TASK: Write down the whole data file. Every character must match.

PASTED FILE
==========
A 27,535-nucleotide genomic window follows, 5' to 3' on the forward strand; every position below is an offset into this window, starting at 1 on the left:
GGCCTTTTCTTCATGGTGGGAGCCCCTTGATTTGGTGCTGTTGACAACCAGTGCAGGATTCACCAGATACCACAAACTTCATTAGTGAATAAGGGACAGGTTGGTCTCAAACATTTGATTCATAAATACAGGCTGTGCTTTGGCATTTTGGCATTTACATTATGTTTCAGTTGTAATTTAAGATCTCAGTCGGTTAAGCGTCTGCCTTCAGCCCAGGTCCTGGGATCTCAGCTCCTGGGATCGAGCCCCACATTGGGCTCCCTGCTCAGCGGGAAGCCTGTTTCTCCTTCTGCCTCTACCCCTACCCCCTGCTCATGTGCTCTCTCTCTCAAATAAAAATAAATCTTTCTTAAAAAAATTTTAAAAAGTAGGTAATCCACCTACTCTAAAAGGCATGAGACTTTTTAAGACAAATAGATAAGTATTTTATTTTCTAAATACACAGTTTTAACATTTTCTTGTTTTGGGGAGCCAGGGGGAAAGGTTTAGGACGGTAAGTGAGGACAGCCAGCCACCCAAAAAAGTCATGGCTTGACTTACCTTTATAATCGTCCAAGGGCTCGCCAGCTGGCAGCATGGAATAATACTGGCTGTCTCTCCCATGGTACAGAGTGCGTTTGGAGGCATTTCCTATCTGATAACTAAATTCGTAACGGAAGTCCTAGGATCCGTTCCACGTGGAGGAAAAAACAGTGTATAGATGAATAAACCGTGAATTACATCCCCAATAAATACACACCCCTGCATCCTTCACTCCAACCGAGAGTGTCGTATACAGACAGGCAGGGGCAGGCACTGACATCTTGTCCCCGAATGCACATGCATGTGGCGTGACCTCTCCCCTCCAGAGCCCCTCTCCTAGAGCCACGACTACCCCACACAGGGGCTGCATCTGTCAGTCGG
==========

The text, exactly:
A 27,535-nucleotide genomic window follows, 5' to 3' on the forward strand; every position below is an offset into this window, starting at 1 on the left:
GGCCTTTTCTTCATGGTGGGAGCCCCTTGATTTGGTGCTGTTGACAACCAGTGCAGGATTCACCAGATACCACAAACTTCATTAGTGAATAAGGGACAGGTTGGTCTCAAACATTTGATTCATAAATACAGGCTGTGCTTTGGCATTTTGGCATTTACATTATGTTTCAGTTGTAATTTAAGATCTCAGTCGGTTAAGCGTCTGCCTTCAGCCCAGGTCCTGGGATCTCAGCTCCTGGGATCGAGCCCCACATTGGGCTCCCTGCTCAGCGGGAAGCCTGTTTCTCCTTCTGCCTCTACCCCTACCCCCTGCTCATGTGCTCTCTCTCTCAAATAAAAATAAATCTTTCTTAAAAAAATTTTAAAAAGTAGGTAATCCACCTACTCTAAAAGGCATGAGACTTTTTAAGACAAATAGATAAGTATTTTATTTTCTAAATACACAGTTTTAACATTTTCTTGTTTTGGGGAGCCAGGGGGAAAGGTTTAGGACGGTAAGTGAGGACAGCCAGCCACCCAAAAAAGTCATGGCTTGACTTACCTTTATAATCGTCCAAGGGCTCGCCAGCTGGCAGCATGGAATAATACTGGCTGTCTCTCCCATGGTACAGAGTGCGTTTGGAGGCATTTCCTATCTGATAACTAAATTCGTAACGGAAGTCCTAGGATCCGTTCCACGTGGAGGAAAAAACAGTGTATAGATGAATAAACCGTGAATTACATCCCCAATAAATACACACCCCTGCATCCTTCACTCCAACCGAGAGTGTCGTATACAGACAGGCAGGGGCAGGCACTGACATCTTGTCCCCGAATGCACATGCATGTGGCGTGACCTCTCCCCTCCAGAGCCCCTCTCCTAGAGCCACGACTACCCCACACAGGGGCTGCATCTGTCAGTCGG